Ming-Chi Kuo, a KGI Securities analyst, recently offered the prediction that Apple may be making a shift away from Intel to their own ARM-based systems-on-a-chip for future lower-end MacBook models. As reported by MacRumors, the prediction is based on the increasing power and capability that the A-series chips have to offer. The A8X can easily compete with Intel’s Atom processors and even the Core i3 line.
Apple has been rumored to be working on new ARM-based Macs and MacBooks for some time now, but so far we haven’t seen any definitive evidence that they are indeed entering mass production. It is not surprising that Apple is experimenting with MacBooks running on ARM instead of Intel, however. In fact, it’s to be expected.
Prototyping every possibility when it comes to future products should be considered good practice and we would be surprised, if not shocked, if Apple didn’t have the MacBook Air and other models sporting the A8X chipset in a basement somewhere in Cupertino. The same thinking goes for Macs with touchscreens, eye tracking, TouchID and other technologies that are possible but not yet implemented.
Moving away from Intel does have its drawbacks, however. The biggest hit will come from the fact that you will most likely lose Windows compatibility. Since the internals of today’s Macs are very similar to those of PCs, it is very easy to install and run Windows without any problems. The move to the A-series chipsets will likely see the end of BootCamp as we know it.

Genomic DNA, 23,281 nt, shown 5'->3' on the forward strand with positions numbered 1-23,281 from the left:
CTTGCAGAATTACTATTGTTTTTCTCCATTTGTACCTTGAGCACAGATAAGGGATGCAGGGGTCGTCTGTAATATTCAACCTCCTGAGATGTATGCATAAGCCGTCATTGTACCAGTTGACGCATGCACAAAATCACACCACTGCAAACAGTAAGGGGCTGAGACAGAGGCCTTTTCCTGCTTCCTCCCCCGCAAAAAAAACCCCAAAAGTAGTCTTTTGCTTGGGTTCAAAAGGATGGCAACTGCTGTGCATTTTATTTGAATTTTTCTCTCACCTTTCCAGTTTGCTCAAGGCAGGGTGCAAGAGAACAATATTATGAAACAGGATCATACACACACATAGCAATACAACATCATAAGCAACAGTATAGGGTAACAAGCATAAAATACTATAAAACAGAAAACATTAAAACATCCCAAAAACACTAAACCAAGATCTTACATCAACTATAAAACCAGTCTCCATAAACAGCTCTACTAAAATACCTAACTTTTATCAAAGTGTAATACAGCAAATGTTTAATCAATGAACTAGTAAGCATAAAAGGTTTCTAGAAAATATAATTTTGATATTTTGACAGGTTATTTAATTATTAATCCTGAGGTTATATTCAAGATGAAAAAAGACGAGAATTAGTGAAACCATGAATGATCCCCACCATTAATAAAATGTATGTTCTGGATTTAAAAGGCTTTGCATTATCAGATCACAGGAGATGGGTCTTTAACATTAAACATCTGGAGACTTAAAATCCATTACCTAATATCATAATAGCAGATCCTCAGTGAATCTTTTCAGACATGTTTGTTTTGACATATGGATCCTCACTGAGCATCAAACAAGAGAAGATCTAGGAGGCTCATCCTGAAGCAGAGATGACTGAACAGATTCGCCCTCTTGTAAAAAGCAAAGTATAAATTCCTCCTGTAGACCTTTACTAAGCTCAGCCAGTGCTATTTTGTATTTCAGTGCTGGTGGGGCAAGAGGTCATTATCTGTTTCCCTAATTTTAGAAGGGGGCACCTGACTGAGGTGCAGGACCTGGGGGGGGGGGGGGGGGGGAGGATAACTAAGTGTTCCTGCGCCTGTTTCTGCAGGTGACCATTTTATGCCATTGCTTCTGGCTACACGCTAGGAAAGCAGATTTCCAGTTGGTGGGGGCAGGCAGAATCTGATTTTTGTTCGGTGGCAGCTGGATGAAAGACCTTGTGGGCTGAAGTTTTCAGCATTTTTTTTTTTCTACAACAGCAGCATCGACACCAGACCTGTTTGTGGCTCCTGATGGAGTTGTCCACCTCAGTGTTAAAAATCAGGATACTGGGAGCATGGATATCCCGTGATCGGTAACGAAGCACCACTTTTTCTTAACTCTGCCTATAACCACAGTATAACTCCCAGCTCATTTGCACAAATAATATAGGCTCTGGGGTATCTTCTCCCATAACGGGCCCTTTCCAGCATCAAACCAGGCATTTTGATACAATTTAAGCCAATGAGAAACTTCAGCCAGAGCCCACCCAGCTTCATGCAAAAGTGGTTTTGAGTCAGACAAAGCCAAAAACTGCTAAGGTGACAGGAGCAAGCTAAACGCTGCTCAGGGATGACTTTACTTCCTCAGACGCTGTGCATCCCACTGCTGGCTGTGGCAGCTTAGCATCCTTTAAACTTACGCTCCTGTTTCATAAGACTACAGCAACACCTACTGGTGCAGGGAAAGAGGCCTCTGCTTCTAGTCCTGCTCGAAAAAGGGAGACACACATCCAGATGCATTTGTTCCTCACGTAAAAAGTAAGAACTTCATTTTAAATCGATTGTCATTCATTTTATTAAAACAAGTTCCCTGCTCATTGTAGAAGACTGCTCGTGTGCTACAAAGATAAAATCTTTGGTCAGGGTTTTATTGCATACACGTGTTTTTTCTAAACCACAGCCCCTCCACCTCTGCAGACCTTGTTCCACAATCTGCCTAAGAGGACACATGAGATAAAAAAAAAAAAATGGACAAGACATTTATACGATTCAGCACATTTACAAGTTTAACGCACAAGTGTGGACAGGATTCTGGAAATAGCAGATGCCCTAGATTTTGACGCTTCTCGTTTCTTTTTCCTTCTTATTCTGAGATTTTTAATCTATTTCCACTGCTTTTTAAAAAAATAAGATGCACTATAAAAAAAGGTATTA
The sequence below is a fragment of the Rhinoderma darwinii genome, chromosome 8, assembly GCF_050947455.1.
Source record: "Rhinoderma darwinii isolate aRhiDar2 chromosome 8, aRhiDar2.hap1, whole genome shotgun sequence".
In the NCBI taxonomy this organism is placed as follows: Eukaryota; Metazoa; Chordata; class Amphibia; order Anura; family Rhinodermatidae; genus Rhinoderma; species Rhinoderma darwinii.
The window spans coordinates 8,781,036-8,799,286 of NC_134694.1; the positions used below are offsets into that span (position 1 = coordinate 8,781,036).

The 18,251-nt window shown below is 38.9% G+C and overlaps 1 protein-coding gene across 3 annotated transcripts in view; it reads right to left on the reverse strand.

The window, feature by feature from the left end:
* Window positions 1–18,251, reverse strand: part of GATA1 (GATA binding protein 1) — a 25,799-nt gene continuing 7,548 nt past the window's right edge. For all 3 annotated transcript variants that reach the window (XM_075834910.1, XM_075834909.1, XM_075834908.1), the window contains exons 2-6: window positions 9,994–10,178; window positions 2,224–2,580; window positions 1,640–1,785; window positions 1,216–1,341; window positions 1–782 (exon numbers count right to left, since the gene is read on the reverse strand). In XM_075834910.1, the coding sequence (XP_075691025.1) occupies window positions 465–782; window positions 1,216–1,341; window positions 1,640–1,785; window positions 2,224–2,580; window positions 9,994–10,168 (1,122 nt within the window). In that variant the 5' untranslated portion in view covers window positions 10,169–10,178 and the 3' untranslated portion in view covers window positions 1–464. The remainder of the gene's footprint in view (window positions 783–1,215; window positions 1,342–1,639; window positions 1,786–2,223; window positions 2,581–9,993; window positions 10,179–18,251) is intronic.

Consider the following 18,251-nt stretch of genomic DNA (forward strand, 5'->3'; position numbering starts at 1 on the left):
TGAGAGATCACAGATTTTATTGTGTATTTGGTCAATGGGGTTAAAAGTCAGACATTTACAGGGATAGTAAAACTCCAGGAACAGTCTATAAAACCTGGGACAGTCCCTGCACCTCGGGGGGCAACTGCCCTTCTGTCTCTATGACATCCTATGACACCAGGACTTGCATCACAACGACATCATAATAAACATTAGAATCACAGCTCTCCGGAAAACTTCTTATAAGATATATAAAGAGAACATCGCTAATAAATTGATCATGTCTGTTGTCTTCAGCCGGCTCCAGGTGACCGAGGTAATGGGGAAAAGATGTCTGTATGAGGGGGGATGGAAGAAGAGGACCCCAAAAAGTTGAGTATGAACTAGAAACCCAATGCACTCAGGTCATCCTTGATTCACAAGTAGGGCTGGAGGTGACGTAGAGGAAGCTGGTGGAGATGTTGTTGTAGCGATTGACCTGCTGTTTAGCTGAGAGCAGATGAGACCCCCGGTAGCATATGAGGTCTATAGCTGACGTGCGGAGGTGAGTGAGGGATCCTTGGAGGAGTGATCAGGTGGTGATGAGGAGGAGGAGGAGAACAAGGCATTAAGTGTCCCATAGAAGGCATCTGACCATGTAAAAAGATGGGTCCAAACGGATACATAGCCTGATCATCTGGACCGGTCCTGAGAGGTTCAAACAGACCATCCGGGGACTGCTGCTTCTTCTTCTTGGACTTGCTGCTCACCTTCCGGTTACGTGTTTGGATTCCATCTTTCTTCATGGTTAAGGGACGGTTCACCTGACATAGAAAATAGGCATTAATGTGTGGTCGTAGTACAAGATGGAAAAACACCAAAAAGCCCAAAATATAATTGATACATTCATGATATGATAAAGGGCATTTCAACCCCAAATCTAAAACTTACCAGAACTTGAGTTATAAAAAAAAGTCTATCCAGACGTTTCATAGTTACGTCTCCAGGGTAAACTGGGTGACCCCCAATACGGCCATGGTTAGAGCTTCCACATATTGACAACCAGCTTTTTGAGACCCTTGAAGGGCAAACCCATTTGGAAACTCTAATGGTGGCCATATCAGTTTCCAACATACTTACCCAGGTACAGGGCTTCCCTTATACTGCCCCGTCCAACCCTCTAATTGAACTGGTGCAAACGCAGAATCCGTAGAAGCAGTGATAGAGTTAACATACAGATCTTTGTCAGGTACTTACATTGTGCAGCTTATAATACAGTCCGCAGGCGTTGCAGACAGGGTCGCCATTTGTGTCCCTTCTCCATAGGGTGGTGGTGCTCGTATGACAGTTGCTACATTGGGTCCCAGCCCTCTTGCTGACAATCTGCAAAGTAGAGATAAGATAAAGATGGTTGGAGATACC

But the compatibility issues don’t stop there. Virtualization software like VMware Fusion, Parallels Desktop and VirtualBox all rely on that underlying Intel architecture to make their virtual machines speedy and easy to set up and use. So in that sense a move away from Intel will also disrupt any workflows that individuals and businesses using virtual machines have come to depend on.
The last area that might take a hit if Apple begins transitioning to their own chips will be games. Or more specifically game ports from Windows. Just like with the virtual machine conundrum, many games also rely on the fact that your Mac’s underpinnings aren’t all that different from a PC. Once the transition is underway, game developers will have a much harder time porting their titles to OS X.
It is important to understand that the question regarding the ARM transition is not “if”, it is “when”. As the A-series chipsets become more and more powerful, it makes more and more sense to begin the switch. Fortunately for consumers, Apple has already gone through two system architecture transitions (PowerPC and Intel) so the ride shouldn’t be too bumpy. In fact, the transition to Intel was one of the smoothest that the computer industry has ever seen.